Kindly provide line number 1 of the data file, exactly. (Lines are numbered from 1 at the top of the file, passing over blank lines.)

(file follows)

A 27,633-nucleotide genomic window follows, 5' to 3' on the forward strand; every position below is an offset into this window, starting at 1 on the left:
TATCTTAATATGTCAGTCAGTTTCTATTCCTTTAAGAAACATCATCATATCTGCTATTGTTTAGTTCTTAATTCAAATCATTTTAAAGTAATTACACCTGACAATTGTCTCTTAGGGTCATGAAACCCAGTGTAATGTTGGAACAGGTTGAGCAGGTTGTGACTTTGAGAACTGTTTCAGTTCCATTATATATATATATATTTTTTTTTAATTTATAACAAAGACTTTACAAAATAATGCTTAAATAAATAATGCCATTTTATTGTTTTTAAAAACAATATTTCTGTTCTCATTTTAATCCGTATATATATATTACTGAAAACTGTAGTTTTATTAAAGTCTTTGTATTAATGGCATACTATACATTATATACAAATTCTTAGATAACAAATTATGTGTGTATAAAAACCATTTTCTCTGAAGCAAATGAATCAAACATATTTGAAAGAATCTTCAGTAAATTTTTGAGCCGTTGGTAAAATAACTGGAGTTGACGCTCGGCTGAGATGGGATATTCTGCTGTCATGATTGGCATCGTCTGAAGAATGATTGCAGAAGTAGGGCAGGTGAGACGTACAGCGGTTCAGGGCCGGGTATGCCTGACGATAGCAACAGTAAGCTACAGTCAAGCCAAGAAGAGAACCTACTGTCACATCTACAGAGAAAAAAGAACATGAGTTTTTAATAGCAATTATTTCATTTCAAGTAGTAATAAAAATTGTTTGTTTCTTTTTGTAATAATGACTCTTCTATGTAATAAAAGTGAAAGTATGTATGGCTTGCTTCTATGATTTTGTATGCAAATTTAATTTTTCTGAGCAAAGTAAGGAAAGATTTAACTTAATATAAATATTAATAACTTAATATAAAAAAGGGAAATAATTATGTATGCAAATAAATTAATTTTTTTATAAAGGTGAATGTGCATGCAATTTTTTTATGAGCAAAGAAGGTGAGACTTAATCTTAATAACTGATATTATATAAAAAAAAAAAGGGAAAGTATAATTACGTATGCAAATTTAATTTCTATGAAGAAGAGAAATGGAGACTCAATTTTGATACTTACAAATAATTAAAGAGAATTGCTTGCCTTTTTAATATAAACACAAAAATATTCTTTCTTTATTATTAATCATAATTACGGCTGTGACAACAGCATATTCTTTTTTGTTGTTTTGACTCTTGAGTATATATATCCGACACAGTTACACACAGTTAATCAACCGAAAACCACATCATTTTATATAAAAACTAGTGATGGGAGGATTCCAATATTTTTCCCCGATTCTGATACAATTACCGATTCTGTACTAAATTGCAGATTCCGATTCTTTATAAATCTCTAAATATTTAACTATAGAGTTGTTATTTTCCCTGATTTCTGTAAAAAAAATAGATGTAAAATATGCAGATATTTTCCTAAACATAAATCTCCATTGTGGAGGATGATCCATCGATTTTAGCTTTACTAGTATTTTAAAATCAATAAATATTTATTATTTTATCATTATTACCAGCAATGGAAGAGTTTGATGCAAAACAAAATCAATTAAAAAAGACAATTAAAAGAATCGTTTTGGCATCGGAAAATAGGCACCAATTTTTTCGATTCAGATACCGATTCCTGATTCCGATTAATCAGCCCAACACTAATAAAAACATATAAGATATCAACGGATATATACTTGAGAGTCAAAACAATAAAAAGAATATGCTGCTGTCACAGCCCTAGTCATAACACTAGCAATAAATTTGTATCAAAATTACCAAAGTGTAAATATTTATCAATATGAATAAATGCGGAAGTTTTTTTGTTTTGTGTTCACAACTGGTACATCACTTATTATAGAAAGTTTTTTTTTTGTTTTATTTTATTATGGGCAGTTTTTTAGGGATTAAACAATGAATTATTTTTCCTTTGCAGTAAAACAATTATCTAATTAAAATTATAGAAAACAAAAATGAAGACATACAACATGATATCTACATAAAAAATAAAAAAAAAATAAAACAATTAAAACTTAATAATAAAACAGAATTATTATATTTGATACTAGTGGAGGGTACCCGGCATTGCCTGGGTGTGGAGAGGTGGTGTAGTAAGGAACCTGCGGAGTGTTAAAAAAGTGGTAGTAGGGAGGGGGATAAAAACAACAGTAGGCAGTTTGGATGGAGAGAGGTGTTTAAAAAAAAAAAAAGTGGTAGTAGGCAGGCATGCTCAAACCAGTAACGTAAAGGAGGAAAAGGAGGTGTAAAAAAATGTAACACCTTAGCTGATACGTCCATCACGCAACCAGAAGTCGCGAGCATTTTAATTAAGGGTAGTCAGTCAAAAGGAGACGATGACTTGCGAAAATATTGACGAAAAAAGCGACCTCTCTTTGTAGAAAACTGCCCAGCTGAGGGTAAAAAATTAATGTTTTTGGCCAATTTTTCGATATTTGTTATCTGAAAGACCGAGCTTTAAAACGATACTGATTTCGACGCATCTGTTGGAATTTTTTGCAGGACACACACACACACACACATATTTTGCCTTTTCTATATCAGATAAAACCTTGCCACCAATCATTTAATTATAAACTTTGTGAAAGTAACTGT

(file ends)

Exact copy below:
A 27,633-nucleotide genomic window follows, 5' to 3' on the forward strand; every position below is an offset into this window, starting at 1 on the left: